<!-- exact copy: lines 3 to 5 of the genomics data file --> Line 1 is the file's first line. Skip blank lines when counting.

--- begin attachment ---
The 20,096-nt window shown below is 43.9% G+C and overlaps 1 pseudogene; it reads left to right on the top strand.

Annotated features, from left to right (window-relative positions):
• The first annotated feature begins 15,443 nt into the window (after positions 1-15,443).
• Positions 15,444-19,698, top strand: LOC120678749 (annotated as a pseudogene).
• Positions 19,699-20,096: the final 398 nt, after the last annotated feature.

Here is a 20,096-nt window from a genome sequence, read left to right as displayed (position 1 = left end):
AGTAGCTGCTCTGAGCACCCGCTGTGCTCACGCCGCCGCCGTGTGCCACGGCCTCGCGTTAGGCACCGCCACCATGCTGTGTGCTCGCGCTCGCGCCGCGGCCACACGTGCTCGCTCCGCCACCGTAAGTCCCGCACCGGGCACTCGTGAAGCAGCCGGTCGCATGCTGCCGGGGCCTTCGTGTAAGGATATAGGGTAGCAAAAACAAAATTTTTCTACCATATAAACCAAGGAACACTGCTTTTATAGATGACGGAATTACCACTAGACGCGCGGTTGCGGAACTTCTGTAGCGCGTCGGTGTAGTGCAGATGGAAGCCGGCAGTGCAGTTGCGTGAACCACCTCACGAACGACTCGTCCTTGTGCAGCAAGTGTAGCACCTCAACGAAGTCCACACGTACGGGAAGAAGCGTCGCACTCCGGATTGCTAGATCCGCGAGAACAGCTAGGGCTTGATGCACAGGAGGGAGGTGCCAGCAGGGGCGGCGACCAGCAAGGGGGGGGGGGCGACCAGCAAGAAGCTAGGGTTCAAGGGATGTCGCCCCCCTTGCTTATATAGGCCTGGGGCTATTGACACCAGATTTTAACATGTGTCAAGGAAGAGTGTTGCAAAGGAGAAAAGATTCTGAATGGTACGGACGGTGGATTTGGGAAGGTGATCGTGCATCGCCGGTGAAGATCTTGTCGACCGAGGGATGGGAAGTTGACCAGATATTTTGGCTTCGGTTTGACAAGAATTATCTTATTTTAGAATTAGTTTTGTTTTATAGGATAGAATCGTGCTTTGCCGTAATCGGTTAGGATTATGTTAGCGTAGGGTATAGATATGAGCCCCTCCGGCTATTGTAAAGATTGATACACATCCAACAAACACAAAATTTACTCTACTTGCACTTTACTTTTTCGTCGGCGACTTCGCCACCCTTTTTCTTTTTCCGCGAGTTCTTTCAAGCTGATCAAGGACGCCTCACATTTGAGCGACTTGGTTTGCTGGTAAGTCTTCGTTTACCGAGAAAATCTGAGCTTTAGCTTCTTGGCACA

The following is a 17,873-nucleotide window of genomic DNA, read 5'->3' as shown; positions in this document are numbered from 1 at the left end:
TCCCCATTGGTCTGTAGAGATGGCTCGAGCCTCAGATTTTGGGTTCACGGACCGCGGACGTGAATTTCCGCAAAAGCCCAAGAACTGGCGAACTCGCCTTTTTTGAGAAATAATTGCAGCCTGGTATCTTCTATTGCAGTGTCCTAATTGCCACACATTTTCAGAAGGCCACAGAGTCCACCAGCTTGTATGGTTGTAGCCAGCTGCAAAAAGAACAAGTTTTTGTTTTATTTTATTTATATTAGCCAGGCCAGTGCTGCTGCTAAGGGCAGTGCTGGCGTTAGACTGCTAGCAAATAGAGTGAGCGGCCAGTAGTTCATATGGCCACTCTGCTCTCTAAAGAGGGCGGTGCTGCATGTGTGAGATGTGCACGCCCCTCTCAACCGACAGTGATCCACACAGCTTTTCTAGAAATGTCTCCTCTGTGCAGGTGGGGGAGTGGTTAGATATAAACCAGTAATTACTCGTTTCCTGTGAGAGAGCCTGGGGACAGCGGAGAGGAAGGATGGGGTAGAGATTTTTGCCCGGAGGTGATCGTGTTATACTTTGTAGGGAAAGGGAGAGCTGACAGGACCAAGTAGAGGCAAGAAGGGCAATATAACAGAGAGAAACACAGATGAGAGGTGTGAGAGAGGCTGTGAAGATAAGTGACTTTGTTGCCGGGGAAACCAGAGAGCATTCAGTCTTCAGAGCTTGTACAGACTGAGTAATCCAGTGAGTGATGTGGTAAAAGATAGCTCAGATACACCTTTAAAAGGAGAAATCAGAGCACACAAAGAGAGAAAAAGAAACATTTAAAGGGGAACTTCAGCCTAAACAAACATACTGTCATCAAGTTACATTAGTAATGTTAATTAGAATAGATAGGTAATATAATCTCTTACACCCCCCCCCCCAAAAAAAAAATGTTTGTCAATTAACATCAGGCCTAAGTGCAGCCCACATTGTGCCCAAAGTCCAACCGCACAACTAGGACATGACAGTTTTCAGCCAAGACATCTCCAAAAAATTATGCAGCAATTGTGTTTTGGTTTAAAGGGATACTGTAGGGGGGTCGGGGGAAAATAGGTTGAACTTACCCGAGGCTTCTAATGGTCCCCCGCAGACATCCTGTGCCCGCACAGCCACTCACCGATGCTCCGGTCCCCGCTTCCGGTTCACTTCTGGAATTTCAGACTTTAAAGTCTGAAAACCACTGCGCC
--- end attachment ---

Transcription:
• The first annotated feature begins 15,443 nt into the window (after positions 1-15,443).
• Positions 15,444-19,698, top strand: LOC120678749 (annotated as a pseudogene).
• Positions 19,699-20,096: the final 398 nt, after the last annotated feature.